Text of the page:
Any business today is going to ask for updates and reports. Entrepreneurs and managers alike have learned to master the art of keeping documentation down to the “T.” When you think of reports, more often than not, you think of pages upon pages of boring and nonsensical information, meant for the number crunchers and the statisticians. But that’s all changed. With the advent of the internet, reports and stats have moved out of the basement and into center stage. Every single day, people are checking sales, analytics, margins, views, time spent on a website, clicks, etc. And these numbers, thanks to the evolution of business process and understanding, are what managers use to calculate a next move, especially in the marketing sector. That’s where the rubber really meets the road on data and reporting. But how does one really go about making these reports? What’s the best option? And who is it really for? Here are some tips on how to generate marketing reports, schedule them, and the best means of doing so.
By nature, reports are seen as boring. Who wouldn’t think that? They’re just numbers put together. They’re somehow supposed to mean something, right? So why are they so often gathered and presented in such a horrendous manner? A lot of it has to do with the means by which people have to put in together. And even before that, market analysts have to correlate the information into something usable. Usually, people would just use whatever is available in Microsoft Office. None of the options there are particularly fun. One can always use WhataGraph to boost the overall aesthetic of their marketing reports. They’re one of the best in the business when it comes to purposeful, beautifully designed, and concise information presentation. And it doesn’t have to be overly complicated. That’s exactly what a good user experience is about—simplicity and design while conveying an idea. So to conclude this point, when deciding how to present your information, always choose the option that is direct, makes sense, and is generally pleasing to the person who has to read the report.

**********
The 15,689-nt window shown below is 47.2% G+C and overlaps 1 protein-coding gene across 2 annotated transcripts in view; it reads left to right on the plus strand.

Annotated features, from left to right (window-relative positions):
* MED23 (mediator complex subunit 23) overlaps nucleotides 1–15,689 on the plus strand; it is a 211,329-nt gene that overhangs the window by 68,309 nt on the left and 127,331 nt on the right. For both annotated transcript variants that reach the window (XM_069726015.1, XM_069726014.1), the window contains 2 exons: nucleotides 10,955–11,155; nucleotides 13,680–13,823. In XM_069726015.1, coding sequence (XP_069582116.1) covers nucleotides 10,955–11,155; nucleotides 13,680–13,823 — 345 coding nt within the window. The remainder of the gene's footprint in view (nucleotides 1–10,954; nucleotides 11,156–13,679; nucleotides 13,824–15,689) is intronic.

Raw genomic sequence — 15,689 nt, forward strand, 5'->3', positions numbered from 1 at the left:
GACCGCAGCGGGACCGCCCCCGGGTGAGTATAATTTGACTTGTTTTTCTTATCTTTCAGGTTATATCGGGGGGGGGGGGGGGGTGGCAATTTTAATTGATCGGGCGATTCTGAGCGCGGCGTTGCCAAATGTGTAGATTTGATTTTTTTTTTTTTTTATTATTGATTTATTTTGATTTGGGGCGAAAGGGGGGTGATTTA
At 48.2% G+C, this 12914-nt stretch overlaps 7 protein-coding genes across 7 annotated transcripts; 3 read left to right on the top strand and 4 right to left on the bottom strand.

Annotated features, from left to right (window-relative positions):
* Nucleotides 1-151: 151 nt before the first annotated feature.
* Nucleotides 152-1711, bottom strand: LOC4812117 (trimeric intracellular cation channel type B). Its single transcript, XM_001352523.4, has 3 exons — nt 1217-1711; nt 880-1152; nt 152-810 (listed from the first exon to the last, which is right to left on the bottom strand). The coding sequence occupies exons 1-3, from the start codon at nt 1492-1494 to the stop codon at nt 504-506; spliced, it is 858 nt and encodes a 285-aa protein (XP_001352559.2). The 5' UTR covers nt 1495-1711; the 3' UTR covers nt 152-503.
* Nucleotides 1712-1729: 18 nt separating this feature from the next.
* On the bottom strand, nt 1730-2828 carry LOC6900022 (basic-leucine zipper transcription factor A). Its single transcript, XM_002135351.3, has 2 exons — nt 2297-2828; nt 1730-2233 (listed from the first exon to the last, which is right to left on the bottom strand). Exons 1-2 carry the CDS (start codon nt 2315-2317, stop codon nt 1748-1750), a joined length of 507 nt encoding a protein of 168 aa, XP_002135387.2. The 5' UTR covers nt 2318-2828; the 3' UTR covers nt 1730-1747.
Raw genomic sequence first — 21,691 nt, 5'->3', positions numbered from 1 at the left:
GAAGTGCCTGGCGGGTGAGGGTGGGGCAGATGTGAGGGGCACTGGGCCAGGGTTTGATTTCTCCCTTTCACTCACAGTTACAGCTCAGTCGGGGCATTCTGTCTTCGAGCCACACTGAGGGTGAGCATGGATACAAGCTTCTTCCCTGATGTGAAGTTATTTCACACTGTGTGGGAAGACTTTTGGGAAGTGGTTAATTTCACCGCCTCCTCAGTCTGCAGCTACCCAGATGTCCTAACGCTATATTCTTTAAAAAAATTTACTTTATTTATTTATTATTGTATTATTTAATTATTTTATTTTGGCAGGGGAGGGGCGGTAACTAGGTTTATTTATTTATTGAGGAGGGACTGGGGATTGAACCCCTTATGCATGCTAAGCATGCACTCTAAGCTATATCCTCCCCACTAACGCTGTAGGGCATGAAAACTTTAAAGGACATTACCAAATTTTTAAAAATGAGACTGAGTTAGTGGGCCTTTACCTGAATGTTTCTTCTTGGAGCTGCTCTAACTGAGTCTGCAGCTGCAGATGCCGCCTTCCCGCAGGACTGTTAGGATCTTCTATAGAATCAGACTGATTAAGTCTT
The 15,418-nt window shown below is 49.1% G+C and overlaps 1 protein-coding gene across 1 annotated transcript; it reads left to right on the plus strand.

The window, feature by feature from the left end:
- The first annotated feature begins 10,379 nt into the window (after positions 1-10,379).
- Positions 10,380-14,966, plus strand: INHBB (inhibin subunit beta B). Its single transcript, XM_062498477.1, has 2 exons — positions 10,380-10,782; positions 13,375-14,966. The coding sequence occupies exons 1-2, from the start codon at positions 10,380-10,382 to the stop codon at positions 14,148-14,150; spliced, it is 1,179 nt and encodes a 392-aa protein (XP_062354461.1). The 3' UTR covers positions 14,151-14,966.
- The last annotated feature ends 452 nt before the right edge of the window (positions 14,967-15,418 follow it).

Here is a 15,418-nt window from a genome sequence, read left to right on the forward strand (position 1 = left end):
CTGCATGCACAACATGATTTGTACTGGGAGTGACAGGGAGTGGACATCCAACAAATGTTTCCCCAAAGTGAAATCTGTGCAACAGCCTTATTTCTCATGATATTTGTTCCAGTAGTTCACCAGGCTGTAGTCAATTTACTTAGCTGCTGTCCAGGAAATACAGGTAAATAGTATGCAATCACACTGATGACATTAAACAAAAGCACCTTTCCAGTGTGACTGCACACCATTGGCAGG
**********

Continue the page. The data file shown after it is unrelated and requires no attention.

Timing Your Reports And Work
If you’re a manager or owner of your own business, how often would you want analytics for marketing? How many times a week, month, hour, or day would you want someone coming at your desk with numbers? Although it may vary, the answer is usually monthly. Of course, there are those people who really want to be on top of it, every single day. But in the grand scheme of the business world, a monthly marketing report seems about reasonable. So now, let’s talk about timing it. If you’re making reports by hand, you know when you should prep and from which pool of data to gather from. This takes a whole lot of time, of course. The data crunching alone can take up to three business days depending on the scale of analytics you’re working with. So with this is your base knowledge, having the marketing report ready during monthly meetings, quarterly projections, and bi-annual is a good place to start. Get the ball going a week prior, have all the number correlated and made sense of two days prior, and have the information presented in an aesthetic manner by the time the meeting starts.